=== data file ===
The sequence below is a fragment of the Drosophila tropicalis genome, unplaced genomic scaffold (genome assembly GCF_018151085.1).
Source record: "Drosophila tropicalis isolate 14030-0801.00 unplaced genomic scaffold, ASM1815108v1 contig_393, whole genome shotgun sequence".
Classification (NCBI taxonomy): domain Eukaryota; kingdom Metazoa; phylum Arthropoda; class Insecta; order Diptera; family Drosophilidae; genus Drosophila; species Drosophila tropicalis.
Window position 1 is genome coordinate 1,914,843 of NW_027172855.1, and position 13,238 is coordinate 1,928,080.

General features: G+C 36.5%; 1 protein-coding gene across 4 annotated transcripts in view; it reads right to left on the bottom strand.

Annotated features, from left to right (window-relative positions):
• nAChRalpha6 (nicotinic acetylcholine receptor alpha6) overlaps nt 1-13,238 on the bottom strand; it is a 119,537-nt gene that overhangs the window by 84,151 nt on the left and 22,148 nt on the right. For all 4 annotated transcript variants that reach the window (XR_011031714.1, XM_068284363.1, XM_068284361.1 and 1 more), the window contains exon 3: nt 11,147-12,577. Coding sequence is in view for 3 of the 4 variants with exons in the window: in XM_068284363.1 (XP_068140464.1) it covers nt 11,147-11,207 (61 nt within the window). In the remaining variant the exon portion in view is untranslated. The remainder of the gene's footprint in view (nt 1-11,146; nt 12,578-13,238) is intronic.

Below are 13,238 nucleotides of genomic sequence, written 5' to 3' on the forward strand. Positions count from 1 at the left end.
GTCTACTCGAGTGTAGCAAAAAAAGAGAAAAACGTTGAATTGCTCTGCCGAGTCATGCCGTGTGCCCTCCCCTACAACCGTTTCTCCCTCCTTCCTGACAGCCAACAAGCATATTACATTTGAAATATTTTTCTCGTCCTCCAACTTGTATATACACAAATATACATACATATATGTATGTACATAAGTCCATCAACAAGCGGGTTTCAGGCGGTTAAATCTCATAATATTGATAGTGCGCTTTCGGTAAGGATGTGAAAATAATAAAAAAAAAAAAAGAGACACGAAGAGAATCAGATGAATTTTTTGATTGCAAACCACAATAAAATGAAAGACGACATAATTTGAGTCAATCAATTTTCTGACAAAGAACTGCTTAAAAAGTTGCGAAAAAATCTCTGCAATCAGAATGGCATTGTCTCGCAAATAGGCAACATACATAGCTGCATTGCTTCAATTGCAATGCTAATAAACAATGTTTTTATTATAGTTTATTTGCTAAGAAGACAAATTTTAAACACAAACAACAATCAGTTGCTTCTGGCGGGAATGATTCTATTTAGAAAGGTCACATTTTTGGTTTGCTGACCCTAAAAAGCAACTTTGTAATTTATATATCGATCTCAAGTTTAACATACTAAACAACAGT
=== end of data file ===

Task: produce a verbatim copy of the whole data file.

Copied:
The sequence below is a fragment of the Drosophila tropicalis genome, unplaced genomic scaffold (genome assembly GCF_018151085.1).
Source record: "Drosophila tropicalis isolate 14030-0801.00 unplaced genomic scaffold, ASM1815108v1 contig_393, whole genome shotgun sequence".
Classification (NCBI taxonomy): domain Eukaryota; kingdom Metazoa; phylum Arthropoda; class Insecta; order Diptera; family Drosophilidae; genus Drosophila; species Drosophila tropicalis.
Window position 1 is genome coordinate 1,914,843 of NW_027172855.1, and position 13,238 is coordinate 1,928,080.

General features: G+C 36.5%; 1 protein-coding gene across 4 annotated transcripts in view; it reads right to left on the bottom strand.

Annotated features, from left to right (window-relative positions):
• nAChRalpha6 (nicotinic acetylcholine receptor alpha6) overlaps nt 1-13,238 on the bottom strand; it is a 119,537-nt gene that overhangs the window by 84,151 nt on the left and 22,148 nt on the right. For all 4 annotated transcript variants that reach the window (XR_011031714.1, XM_068284363.1, XM_068284361.1 and 1 more), the window contains exon 3: nt 11,147-12,577. Coding sequence is in view for 3 of the 4 variants with exons in the window: in XM_068284363.1 (XP_068140464.1) it covers nt 11,147-11,207 (61 nt within the window). In the remaining variant the exon portion in view is untranslated. The remainder of the gene's footprint in view (nt 1-11,146; nt 12,578-13,238) is intronic.

Below are 13,238 nucleotides of genomic sequence, written 5' to 3' on the forward strand. Positions count from 1 at the left end.
GTCTACTCGAGTGTAGCAAAAAAAGAGAAAAACGTTGAATTGCTCTGCCGAGTCATGCCGTGTGCCCTCCCCTACAACCGTTTCTCCCTCCTTCCTGACAGCCAACAAGCATATTACATTTGAAATATTTTTCTCGTCCTCCAACTTGTATATACACAAATATACATACATATATGTATGTACATAAGTCCATCAACAAGCGGGTTTCAGGCGGTTAAATCTCATAATATTGATAGTGCGCTTTCGGTAAGGATGTGAAAATAATAAAAAAAAAAAAAGAGACACGAAGAGAATCAGATGAATTTTTTGATTGCAAACCACAATAAAATGAAAGACGACATAATTTGAGTCAATCAATTTTCTGACAAAGAACTGCTTAAAAAGTTGCGAAAAAATCTCTGCAATCAGAATGGCATTGTCTCGCAAATAGGCAACATACATAGCTGCATTGCTTCAATTGCAATGCTAATAAACAATGTTTTTATTATAGTTTATTTGCTAAGAAGACAAATTTTAAACACAAACAACAATCAGTTGCTTCTGGCGGGAATGATTCTATTTAGAAAGGTCACATTTTTGGTTTGCTGACCCTAAAAAGCAACTTTGTAATTTATATATCGATCTCAAGTTTAACATACTAAACAACAGT